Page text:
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"Abandoned by his people, Liam's resurrection rests in the hands of young, inexperienced Merrith."
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Liam was beyond hearing me, trapped in a world of touch, scent and taste, but the liquid sloshing around in the stoneware jar I carried was just a temporary state for him.

Each touch of the misty air and dew on the grass drew a faint glow from my skin and awakened my senses. Moonlight, bright enough to cast shadows, glinted off the river up ahead where she wound through the valley in tight, sweeping curves. Over the bubbling excitement of her youth but not yet tired and clogged with silt as she became further downstream; a river in her prime.

It shouldn’t be me, but there was no one else; Liam had no family to take responsibility for him. The silence of the council chamber, when Patriarch Hallum called for volunteers, deafened me. How could they? He was one of us, an elemental. Wasn’t that enough? But then, Liam had ideas about change that they would rather just went away.

I couldn’t say goodbye so easily.

“Merrith, walk out that door and you will never be welcome back. I will strike your name from the family ledger.” My father’s voice and my mother’s sobs echoed in my head. I left anyway. I knew how I felt, even though I had only hopes that Liam cared for me too.

On the bank of the river I set the jar down along with the kayak paddle strapped to my back. The playful current tugged on my toes when I lowered them into the icy water. The river’s tingling energy flowed into me through the soles of my feet, but no amount of sweet liquid life could banish the doubts festering inside me.

I regarded Liam’s jar. “I will try my best, I swear.”

From my backpack I withdrew pouches of salts and glucose. Raw materials for the rebuilding process. In the bottom I left a bundle of clothing for when he finished. The jar lid lifted with a soft scrape. The pale blue radiance of Liam’s elemental form lit up my face.

“Please try to be quick.” I closed my eyes and upended the jar. The splash as he hit the surface dotted my bare shins with moisture.

The clock began to tick. I snatched up the sachets of nutrients, tore each one open and shook the various powders into the river. More would come from the water and the silt on the riverbed. Eddies swirled around the spot, contrary to the river’s flow. Liam. His faint glow permeated the clear water.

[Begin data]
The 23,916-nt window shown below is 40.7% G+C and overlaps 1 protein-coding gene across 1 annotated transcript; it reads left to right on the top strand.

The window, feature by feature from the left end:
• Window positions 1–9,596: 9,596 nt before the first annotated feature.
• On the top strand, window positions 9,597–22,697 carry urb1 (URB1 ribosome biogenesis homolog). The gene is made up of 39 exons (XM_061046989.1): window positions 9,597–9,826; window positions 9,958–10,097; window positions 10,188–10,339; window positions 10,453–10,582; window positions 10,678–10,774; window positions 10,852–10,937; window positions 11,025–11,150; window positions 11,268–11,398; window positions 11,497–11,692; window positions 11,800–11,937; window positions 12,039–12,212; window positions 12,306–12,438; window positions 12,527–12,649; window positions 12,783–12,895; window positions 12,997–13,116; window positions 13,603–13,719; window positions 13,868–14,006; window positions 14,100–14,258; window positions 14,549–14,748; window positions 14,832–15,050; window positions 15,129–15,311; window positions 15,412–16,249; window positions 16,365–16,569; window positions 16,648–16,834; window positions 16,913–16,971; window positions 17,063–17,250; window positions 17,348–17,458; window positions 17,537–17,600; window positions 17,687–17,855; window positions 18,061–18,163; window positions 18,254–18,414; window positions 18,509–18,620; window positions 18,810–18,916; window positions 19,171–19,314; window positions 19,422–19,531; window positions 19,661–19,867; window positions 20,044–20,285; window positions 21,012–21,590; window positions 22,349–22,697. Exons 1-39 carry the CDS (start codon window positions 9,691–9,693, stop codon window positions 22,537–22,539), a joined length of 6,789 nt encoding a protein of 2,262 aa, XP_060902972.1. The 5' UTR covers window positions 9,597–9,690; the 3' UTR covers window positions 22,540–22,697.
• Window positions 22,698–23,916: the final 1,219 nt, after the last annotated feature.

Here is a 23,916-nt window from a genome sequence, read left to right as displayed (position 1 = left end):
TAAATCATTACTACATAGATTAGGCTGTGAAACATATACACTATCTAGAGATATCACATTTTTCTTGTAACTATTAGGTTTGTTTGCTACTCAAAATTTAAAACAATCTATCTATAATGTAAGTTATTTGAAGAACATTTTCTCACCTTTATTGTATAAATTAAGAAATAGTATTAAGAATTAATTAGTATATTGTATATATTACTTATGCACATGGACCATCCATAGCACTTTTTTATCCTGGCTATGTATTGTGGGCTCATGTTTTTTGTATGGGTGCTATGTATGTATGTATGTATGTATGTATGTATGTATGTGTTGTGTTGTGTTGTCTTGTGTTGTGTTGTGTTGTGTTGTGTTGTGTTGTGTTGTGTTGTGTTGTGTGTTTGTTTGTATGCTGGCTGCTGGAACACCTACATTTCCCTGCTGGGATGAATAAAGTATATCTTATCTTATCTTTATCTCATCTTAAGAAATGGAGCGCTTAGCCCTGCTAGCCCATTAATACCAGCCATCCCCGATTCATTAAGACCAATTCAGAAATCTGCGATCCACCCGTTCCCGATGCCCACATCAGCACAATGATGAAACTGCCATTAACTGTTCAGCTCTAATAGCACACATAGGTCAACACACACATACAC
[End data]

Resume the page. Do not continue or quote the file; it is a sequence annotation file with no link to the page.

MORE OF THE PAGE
I waded out with the kayak paddle and let it drift on the surface, tethered to my wrist. The water lapped up my thighs and soaked into the hem of my shorts. A little cut into the vein on the back of each hand freed my blood into the water. I lowered my hands below the surface and gasped as Liam drew upon my life energy. Family blood would have been stronger.

By the time the wounds closed I felt light headed. In the spot beside the bank a red tint to the water mingled with Liam’s blue glow. Cloudy white tendrils knitted together into bones.

I tried to persuade myself the first high pitched wail was a bird, or the wind. Then the first tentacles prodded the surface of the water, rearing up and melting away again. Sprites. Drawn by Liam’s presence.

The gathering sprites circled, visible only by the ghosts of their movement. I slapped the paddle on the water’s surface. The concussion wouldn’t hurt them, but it might scare them off for a few moments. A daring one stole in and clamped tiny needle teeth around my finger. I snatched my hand out of the water. For a moment, the oily black slug hung like a drop of water the size of a melon before it let go and dropped back into the river with a hiss.

I swept the paddle in a wide arc. The water seethed and churned around the wide blade. “You cannot have him.”

Chunks of jelly like flesh clung to Liam’s milky bones, and a spider web of nerves and empty blood vessels fanned out in the water. I swallowed rising bile. At fifty-four I was barely out of adolescence and I’d never died; I couldn’t begin to imagine what it felt like to re-clothe yourself in flesh.